School Music Dealers specialize in band and orchestra instruments and equipment. Their instruments are acquired by either schools or families and they offer purchase, or rent-to-own instruments. There are three distinct levels of instrument quality and price: student models, step-up models, and professional models. These stores also service their local schools with road reps who visit them regularly to take and deliver orders.

Specialty Shops, such as a professional quality guitar shop, carry high-end professional instruments. They are most often run by a single entrepreneur-musician, who is a performer on the particular instrument sold. For professional musicians, these stores with their elite product lines are like mini “meccas” where they can visit the store and try out the instrument.

Consumer Audio Equipment retailers offer three levels of audio equipment: professional, semi-professional, and equipment for home use. Electronic retail stores compete with the specialists in this area, and at the high end, there are specialized sound companies that offer “industrial strength” gear that for use in a professional setting.

Keyboard retailers offer a full line of vertical and grand acoustic pianos, as well as electronic keyboards. Acoustic instruments can also include electronic interfaces, such as the Yamaha Disklavier. The industry standardization of MIDI (Musical Instrument Digital Interface) makes it easier to compare various options. Buyers will typically look at both the interface ease and price.28Baskerville, David. Music Business Handbook & Career Guide. Los Angeles: Sherwood Publishing Partners. 2017.

There are only a few full line print music retail stores left on the market. The major institutional print dealers are J.W. Pepper, Stanton’s Sheet Music, and Sheet Music Plus. While potential profit margins are in this category are high, there are challenges facing printed music related to innovations in the move toward digital print music. However, most retailers offering print music are also becoming involved with the digital print options offered by many publishers.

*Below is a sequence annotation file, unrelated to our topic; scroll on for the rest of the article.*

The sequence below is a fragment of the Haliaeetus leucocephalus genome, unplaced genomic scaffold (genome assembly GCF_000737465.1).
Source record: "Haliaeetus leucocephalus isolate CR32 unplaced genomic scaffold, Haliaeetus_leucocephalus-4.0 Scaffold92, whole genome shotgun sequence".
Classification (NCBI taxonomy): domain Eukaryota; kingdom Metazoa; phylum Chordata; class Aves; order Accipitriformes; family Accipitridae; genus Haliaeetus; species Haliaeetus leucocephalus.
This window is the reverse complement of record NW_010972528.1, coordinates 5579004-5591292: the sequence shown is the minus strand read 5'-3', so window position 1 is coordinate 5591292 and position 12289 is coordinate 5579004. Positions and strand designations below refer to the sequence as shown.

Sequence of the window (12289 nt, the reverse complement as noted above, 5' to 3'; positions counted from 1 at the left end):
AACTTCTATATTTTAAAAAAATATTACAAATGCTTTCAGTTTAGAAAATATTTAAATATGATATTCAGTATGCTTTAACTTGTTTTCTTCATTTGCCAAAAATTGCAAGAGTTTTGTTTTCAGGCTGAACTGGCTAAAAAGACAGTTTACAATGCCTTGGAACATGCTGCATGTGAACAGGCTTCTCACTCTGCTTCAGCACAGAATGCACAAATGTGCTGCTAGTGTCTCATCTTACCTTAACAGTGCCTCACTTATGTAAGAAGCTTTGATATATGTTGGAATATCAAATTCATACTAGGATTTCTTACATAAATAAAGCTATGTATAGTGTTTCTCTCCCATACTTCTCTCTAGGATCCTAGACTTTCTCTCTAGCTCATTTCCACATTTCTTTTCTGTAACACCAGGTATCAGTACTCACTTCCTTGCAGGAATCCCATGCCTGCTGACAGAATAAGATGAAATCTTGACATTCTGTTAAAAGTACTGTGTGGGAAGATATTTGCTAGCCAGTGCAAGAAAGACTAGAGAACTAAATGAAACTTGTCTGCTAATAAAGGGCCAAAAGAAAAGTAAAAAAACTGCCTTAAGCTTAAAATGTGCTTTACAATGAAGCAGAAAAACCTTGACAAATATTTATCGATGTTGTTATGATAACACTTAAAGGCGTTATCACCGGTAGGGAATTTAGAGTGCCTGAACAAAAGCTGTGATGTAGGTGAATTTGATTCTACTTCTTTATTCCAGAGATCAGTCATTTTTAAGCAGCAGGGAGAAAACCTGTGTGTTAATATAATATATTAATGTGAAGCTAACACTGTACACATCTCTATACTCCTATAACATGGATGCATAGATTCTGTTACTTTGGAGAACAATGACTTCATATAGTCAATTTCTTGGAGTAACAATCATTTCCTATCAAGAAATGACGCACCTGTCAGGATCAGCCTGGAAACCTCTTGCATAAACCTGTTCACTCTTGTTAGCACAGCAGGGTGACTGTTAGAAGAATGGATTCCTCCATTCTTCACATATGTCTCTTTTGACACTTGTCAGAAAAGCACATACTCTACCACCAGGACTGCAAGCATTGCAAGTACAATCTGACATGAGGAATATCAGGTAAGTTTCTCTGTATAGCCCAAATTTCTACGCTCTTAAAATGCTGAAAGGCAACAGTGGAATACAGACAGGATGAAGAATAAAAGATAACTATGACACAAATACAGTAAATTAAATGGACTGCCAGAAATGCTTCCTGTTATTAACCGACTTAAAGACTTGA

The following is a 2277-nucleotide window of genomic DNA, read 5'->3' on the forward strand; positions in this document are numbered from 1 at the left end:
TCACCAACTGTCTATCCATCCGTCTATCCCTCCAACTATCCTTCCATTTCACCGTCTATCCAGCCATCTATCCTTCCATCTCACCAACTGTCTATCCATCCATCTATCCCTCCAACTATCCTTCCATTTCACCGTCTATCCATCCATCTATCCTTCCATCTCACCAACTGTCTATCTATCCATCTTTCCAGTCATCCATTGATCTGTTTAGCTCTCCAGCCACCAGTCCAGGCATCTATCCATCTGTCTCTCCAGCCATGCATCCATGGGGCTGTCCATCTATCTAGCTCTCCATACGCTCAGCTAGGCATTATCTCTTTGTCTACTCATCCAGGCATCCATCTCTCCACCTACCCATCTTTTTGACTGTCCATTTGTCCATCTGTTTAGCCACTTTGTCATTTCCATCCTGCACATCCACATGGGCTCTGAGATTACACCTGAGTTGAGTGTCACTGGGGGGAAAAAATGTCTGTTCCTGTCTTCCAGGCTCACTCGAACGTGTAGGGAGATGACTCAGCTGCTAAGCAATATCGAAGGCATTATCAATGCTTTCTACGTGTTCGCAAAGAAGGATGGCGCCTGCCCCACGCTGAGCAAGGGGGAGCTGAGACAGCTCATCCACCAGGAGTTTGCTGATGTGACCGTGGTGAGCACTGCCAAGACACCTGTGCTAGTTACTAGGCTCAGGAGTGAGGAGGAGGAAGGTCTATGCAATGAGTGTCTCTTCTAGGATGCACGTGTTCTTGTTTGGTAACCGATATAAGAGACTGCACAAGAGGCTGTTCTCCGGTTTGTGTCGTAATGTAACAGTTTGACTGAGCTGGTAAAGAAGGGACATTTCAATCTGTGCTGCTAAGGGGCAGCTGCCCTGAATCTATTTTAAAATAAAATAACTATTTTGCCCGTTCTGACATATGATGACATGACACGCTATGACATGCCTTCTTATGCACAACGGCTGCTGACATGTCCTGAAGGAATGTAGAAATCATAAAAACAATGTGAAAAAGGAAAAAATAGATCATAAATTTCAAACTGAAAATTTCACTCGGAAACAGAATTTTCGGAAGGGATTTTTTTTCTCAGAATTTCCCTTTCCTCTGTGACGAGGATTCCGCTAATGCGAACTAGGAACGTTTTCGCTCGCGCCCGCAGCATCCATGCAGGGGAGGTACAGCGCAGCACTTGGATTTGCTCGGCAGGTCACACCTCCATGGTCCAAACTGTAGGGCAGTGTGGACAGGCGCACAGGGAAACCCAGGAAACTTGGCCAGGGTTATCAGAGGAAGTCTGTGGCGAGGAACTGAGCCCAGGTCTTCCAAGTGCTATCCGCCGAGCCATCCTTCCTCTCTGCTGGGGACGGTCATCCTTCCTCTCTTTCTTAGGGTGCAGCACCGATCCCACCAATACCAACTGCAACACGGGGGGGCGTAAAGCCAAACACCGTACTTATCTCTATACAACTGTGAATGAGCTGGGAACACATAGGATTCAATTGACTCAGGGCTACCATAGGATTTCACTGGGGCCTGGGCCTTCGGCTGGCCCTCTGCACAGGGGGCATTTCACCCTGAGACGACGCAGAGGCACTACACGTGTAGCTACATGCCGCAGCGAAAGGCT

Research Process

To assess the needs of the music products industry and the curriculum offered by most music industry programs, two surveys were created and circulated during the spring of 2017. The first survey was sent to MEIEA (Music and Entertainment Industry Educators Association) members and queried current coursework offered by their schools. The second survey was distributed to music products retailers and manufacturers through the assistance of Music Inc. magazine, a popular trade magazine in the music products industry with a circulation of 6,500 and a 3:1 breakdown of retailers to manufacturers. This second survey asked the music products industry employers to identify the needs of their businesses when hiring young professionals into their companies.

 

Survey Results

Below is a summary of the two surveys conducted with music industry educators and music products industry companies. It gives insight into how this topic is being incorporated at the collegiate level and what music products companies are looking for in music industry graduate hires.

 

Educators’ Survey

The first survey was circulated to MEIEA members and 35 members participated by completing the survey. The following results were compiled from the information from the thirteen basic questions asked. (See Figure 2.)

 

Anderson 2

 

Do you cover the music products sector in your teaching?

59% of the responding schools did not cover any portion of this in their teaching.

Do you have a course dedicated specifically to this topic?

Only 13% responded affirmatively that they had a dedicated course. Any teaching that was done for the remaining schools was incorporated into more general coursework.

How many classes cover topics about this sector?

Only 24% of the responding schools had any classes at all covering these topics.

What subjects do you cover in the music products industry?